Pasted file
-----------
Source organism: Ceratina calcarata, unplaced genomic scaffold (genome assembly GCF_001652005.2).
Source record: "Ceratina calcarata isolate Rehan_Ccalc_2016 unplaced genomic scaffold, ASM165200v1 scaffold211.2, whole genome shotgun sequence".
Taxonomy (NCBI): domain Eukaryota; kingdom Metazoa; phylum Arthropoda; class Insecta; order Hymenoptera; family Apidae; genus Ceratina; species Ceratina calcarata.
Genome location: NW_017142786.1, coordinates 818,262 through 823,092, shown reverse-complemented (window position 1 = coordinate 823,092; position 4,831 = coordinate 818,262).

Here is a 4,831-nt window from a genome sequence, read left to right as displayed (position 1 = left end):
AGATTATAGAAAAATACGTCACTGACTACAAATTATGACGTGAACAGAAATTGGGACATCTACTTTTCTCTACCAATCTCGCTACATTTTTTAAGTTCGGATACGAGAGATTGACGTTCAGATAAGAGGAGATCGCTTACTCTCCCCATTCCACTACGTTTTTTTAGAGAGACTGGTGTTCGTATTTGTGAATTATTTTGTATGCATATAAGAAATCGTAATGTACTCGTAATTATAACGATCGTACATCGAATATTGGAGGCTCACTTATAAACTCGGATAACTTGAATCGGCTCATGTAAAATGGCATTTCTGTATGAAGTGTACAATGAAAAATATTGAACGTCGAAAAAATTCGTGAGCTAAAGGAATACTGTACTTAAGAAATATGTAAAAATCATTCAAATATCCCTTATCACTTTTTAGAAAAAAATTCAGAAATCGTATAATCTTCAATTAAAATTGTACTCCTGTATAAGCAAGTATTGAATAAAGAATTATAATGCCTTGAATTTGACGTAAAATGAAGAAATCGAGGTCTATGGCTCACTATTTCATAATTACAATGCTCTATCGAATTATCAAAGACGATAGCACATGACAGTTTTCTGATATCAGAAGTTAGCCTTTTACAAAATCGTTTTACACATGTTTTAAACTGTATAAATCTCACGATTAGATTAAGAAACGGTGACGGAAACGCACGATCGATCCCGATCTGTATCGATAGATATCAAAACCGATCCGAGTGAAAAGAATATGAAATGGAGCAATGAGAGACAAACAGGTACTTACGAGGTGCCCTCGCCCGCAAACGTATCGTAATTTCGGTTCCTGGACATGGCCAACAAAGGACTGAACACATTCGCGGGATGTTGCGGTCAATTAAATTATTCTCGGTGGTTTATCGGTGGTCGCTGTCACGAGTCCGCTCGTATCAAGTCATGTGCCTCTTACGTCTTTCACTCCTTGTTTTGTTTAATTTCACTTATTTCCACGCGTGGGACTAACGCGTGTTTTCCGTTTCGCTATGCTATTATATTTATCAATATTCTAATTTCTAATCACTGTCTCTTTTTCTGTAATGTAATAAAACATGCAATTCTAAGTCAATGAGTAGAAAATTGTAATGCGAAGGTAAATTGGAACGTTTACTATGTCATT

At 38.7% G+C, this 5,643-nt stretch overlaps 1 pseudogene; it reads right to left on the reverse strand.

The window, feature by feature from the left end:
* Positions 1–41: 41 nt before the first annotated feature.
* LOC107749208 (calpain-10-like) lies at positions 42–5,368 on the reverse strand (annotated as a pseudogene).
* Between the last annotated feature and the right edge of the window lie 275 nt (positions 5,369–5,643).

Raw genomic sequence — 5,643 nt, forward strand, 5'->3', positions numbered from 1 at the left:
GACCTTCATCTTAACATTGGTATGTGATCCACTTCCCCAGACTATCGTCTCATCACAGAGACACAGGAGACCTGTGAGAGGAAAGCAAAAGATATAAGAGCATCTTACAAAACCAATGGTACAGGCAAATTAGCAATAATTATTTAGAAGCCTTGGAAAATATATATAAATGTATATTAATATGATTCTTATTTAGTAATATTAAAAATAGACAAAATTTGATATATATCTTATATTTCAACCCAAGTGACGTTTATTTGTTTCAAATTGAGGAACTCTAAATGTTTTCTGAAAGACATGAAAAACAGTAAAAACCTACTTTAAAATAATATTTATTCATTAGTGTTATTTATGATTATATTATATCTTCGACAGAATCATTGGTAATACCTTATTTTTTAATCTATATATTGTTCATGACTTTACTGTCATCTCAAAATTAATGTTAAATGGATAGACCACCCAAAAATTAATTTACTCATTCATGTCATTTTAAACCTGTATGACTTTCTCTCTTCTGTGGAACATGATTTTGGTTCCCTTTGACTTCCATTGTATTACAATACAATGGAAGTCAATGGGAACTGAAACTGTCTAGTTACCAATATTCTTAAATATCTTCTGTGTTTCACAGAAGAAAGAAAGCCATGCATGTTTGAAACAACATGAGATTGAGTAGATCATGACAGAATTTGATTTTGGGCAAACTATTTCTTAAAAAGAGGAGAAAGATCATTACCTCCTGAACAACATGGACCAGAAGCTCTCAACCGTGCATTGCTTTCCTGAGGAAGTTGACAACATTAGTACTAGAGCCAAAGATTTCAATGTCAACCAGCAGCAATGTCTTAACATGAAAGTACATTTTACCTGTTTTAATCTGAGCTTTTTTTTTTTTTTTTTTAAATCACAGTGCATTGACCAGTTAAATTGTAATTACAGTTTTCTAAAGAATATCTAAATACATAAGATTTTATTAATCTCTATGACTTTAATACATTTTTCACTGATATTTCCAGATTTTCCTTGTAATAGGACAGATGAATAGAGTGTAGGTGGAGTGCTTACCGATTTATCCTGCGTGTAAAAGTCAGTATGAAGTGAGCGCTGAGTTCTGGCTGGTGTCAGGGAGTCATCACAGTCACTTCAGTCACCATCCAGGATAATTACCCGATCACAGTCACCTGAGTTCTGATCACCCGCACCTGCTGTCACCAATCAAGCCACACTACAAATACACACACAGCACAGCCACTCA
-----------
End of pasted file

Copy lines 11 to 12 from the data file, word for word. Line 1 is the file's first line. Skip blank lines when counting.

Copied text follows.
* Between the last annotated feature and the right edge of the window lie 275 nt (positions 5,369–5,643).

Raw genomic sequence — 5,643 nt, forward strand, 5'->3', positions numbered from 1 at the left: